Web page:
The North Carolina Rural Center has partnered with the NC Counts Coalition to ensure every resident, especially those in rural areas, are counted in the 2020 Census.
Several things in a community are influenced by Census counts, such as disaster response, education, economic development, local infrastructure, community planning and development, public safety, roads and more, according to ncruralcenter.org. The website cites lack of internet access, social isolation, housing status, language barriers, distrust and fear as the main reasons many people do not participate in the Census.
“It is critical that anchor institutions and community-based organizations – our hospitals, libraries, clinics, community colleges, schools, child care centers, and local and state government officials – are vessels for information and resources to support every North Carolinian in participating,” according to the website. “Safe havens and community institutions like churches, libraries, barbershops and hair salons can also serve as conduits of information to reach hard-to-count communities. We must all do our part.”
The NC Counts Coalition reports of the 15 North Carolina counties at risk of an undercount, 11 of them are rural.
“An accurate, or inaccurate, census count has a direct economic impact on every North Carolinian,” said Patrick Woodie, president of NC Rural Center. “Our state receives $16.2 billion in census-guided funds per year from federal programs, which amounts to about $1,600 per person per year and we simply cannot afford to lose a dime of that.”
Census results are a determining factor when billions of federal funding dollars are allocated to more than 100 programs, such as Medicaid, Head Start, block grants for community mental health services and the Supplemental Nutrition Assistance Program, or SNAP.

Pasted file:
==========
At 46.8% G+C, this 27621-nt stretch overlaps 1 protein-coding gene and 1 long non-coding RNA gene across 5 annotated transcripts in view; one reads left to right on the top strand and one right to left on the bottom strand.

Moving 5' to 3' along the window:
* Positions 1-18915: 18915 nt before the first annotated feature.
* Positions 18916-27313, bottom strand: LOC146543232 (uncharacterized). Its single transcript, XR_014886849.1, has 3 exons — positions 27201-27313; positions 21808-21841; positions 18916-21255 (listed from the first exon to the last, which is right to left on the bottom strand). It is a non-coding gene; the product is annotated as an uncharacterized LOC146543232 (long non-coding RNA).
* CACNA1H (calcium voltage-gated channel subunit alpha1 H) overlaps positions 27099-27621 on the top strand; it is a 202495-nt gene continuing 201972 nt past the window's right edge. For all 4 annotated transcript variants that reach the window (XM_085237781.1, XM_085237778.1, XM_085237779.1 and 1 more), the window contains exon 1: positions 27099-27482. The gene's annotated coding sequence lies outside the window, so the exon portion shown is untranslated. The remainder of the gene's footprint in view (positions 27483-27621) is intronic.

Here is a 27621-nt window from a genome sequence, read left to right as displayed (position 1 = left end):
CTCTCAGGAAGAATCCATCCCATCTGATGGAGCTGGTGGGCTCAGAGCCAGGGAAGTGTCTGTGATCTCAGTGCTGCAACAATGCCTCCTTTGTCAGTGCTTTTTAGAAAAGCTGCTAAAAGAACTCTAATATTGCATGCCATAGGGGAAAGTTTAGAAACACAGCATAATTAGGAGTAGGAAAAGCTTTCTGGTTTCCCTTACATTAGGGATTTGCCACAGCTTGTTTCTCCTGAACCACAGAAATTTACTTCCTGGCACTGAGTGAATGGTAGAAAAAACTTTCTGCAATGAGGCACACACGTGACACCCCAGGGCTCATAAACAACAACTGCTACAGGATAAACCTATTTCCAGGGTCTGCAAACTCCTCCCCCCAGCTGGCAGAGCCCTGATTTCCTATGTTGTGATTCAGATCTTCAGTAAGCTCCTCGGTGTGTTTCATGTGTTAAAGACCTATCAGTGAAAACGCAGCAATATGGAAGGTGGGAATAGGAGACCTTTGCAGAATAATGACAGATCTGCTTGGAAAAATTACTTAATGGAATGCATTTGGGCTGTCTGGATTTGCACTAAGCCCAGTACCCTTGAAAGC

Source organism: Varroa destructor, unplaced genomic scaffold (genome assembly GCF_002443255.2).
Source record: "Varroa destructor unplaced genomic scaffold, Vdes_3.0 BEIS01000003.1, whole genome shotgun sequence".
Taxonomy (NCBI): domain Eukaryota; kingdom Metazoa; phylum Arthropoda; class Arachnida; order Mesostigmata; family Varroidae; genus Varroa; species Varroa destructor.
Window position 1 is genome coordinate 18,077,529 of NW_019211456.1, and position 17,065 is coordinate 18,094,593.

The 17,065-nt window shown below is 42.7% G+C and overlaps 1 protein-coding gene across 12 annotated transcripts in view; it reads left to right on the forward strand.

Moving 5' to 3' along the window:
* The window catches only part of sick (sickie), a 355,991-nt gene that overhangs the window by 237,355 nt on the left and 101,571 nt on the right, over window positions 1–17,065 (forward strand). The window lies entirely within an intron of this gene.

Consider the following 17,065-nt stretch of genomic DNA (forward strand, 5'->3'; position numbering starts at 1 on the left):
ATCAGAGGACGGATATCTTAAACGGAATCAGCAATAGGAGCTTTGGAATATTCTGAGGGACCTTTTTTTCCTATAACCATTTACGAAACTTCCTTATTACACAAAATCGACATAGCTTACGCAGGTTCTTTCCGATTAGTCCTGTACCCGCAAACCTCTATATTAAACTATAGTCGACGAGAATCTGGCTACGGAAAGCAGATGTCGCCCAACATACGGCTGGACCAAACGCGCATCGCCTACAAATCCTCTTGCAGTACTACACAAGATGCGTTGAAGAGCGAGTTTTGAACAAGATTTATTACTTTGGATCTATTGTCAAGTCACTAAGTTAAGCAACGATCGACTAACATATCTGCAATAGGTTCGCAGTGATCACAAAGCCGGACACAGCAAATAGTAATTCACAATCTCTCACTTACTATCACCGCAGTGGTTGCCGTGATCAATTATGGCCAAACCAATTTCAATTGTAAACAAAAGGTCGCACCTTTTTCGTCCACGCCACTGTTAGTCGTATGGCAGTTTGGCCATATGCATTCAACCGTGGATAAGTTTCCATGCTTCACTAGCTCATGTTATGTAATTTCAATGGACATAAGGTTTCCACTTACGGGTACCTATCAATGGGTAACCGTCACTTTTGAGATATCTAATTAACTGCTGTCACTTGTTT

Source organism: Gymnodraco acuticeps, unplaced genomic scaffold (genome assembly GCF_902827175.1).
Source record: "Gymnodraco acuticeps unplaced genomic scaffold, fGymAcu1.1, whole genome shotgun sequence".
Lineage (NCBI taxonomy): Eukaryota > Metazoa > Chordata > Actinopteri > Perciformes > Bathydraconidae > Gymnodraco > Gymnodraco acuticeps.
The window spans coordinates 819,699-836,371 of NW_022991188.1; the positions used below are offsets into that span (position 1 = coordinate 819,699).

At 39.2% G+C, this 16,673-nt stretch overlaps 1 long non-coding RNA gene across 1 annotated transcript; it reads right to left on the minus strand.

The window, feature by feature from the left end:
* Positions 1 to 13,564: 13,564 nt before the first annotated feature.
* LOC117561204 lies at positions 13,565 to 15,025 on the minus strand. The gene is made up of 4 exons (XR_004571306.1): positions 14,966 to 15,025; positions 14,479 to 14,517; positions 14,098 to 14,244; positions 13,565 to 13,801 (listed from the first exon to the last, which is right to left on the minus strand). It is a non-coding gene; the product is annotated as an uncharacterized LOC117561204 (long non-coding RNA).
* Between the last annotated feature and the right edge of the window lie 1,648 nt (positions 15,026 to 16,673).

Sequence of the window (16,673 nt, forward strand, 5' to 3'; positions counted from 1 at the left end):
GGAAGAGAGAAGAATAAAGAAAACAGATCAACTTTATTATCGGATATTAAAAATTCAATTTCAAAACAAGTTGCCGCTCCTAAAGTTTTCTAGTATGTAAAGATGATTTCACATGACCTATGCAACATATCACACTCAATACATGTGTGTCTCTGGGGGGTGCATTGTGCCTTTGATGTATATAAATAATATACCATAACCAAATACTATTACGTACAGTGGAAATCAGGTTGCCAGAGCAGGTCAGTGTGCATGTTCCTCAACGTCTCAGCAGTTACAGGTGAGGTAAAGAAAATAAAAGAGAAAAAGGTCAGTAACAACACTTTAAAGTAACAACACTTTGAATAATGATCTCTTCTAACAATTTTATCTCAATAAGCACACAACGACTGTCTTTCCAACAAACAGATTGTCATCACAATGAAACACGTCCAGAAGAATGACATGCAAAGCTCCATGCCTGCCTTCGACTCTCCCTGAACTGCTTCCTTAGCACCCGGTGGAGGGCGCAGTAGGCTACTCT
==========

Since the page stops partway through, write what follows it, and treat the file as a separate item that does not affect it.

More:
“There is a shared fate between rural, urban and suburban communities in North Carolina, and this is demonstrated all too well by the economic impact of an accurate census count,” Woodie said. “The foods we buy, the roads we drive on, the schools we send our children to and the quality of the education they receive, the jobs we create or retain – all of these things depend on an accurate count, and all of these things transcend party, geographic and demographic lines.”
The Census determines representation in Congress. For electoral bodies that use geographically defined membership, census data is used to redraw district lines. An accurate Census count could result in North Carolina gaining an additional seat in the House of Representatives, according to nccensus.org.
RESPONDING TO THE CENSUS
MAIL: Send the completed Census form you received in the mail to U.S. Census Bureau, National Processing Center, 100 Logistics Ave., Jeffersonville, IN 47144